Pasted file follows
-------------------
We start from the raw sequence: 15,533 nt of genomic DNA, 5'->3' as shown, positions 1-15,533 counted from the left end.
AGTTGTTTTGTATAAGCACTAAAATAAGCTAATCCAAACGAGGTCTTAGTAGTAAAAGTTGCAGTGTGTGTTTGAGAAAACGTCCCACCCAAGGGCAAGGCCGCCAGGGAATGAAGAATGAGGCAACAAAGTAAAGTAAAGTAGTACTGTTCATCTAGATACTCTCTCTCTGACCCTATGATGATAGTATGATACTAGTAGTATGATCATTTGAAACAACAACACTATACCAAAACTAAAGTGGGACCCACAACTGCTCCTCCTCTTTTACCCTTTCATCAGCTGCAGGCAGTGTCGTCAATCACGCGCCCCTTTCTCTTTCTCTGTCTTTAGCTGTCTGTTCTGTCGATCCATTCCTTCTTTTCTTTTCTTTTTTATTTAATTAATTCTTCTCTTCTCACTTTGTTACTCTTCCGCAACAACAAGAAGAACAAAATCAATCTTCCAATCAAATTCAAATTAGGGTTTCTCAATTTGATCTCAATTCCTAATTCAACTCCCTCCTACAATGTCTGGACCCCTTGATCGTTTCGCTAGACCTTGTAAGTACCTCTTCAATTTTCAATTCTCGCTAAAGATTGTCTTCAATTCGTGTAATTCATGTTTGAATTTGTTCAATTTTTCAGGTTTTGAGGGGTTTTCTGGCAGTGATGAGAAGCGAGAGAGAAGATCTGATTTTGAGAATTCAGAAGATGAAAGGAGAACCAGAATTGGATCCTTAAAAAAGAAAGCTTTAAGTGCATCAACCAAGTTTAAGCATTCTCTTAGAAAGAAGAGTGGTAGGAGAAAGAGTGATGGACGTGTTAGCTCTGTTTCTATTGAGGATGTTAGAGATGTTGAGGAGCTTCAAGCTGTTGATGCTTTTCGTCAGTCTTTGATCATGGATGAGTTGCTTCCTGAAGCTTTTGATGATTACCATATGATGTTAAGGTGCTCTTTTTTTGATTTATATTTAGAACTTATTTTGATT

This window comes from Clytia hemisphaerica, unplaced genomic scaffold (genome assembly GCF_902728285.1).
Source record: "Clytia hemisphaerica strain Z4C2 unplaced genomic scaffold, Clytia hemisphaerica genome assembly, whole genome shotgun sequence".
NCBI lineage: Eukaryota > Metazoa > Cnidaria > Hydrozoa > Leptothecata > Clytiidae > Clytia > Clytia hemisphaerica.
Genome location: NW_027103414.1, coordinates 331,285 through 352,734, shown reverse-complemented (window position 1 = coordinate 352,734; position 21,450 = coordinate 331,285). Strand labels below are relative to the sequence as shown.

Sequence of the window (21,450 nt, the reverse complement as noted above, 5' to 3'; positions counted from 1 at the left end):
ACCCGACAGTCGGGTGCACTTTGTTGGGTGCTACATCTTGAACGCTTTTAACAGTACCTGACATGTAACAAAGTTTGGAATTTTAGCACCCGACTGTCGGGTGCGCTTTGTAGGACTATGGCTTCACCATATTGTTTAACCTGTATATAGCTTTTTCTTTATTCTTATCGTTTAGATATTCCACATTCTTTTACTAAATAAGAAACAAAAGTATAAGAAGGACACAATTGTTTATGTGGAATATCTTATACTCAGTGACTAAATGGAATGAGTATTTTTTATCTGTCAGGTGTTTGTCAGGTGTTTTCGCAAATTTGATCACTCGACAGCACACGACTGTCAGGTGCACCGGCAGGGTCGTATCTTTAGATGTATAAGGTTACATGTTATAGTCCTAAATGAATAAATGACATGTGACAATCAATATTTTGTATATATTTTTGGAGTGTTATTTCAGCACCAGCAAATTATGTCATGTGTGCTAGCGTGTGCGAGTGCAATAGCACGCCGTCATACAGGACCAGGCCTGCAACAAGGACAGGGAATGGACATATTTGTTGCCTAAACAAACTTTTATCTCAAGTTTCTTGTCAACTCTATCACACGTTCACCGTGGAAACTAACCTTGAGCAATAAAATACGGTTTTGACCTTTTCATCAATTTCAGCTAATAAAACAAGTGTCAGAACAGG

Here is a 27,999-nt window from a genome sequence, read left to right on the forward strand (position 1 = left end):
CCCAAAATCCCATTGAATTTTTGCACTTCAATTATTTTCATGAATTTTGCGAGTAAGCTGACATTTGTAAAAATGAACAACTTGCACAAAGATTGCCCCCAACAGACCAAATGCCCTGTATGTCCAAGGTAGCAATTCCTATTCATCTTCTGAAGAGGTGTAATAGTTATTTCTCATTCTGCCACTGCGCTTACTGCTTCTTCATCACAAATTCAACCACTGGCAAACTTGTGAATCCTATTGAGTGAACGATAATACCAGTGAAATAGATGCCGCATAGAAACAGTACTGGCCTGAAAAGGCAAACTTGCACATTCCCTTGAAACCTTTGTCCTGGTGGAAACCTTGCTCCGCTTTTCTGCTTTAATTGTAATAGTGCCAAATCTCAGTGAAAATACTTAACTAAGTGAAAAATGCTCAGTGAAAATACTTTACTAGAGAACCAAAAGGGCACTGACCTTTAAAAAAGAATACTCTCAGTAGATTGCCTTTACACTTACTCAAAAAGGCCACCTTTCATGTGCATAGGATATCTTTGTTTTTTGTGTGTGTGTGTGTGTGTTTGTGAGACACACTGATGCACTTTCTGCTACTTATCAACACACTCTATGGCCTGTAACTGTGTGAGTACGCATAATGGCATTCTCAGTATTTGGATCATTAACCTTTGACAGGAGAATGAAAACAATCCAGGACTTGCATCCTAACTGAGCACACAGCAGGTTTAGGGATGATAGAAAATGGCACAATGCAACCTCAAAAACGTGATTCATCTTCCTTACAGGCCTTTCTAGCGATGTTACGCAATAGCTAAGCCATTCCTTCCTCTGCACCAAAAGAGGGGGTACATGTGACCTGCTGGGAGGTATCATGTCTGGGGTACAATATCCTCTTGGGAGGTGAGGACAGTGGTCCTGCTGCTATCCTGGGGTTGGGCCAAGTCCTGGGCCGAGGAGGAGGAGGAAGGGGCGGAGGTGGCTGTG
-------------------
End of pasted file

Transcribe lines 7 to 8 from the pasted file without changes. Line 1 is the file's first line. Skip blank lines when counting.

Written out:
Sequence of the window (21,450 nt, the reverse complement as noted above, 5' to 3'; positions counted from 1 at the left end):
ACCCGACAGTCGGGTGCACTTTGTTGGGTGCTACATCTTGAACGCTTTTAACAGTACCTGACATGTAACAAAGTTTGGAATTTTAGCACCCGACTGTCGGGTGCGCTTTGTAGGACTATGGCTTCACCATATTGTTTAACCTGTATATAGCTTTTTCTTTATTCTTATCGTTTAGATATTCCACATTCTTTTACTAAATAAGAAACAAAAGTATAAGAAGGACACAATTGTTTATGTGGAATATCTTATACTCAGTGACTAAATGGAATGAGTATTTTTTATCTGTCAGGTGTTTGTCAGGTGTTTTCGCAAATTTGATCACTCGACAGCACACGACTGTCAGGTGCACCGGCAGGGTCGTATCTTTAGATGTATAAGGTTACATGTTATAGTCCTAAATGAATAAATGACATGTGACAATCAATATTTTGTATATATTTTTGGAGTGTTATTTCAGCACCAGCAAATTATGTCATGTGTGCTAGCGTGTGCGAGTGCAATAGCACGCCGTCATACAGGACCAGGCCTGCAACAAGGACAGGGAATGGACATATTTGTTGCCTAAACAAACTTTTATCTCAAGTTTCTTGTCAACTCTATCACACGTTCACCGTGGAAACTAACCTTGAGCAATAAAATACGGTTTTGACCTTTTCATCAATTTCAGCTAATAAAACAAGTGTCAGAACAGG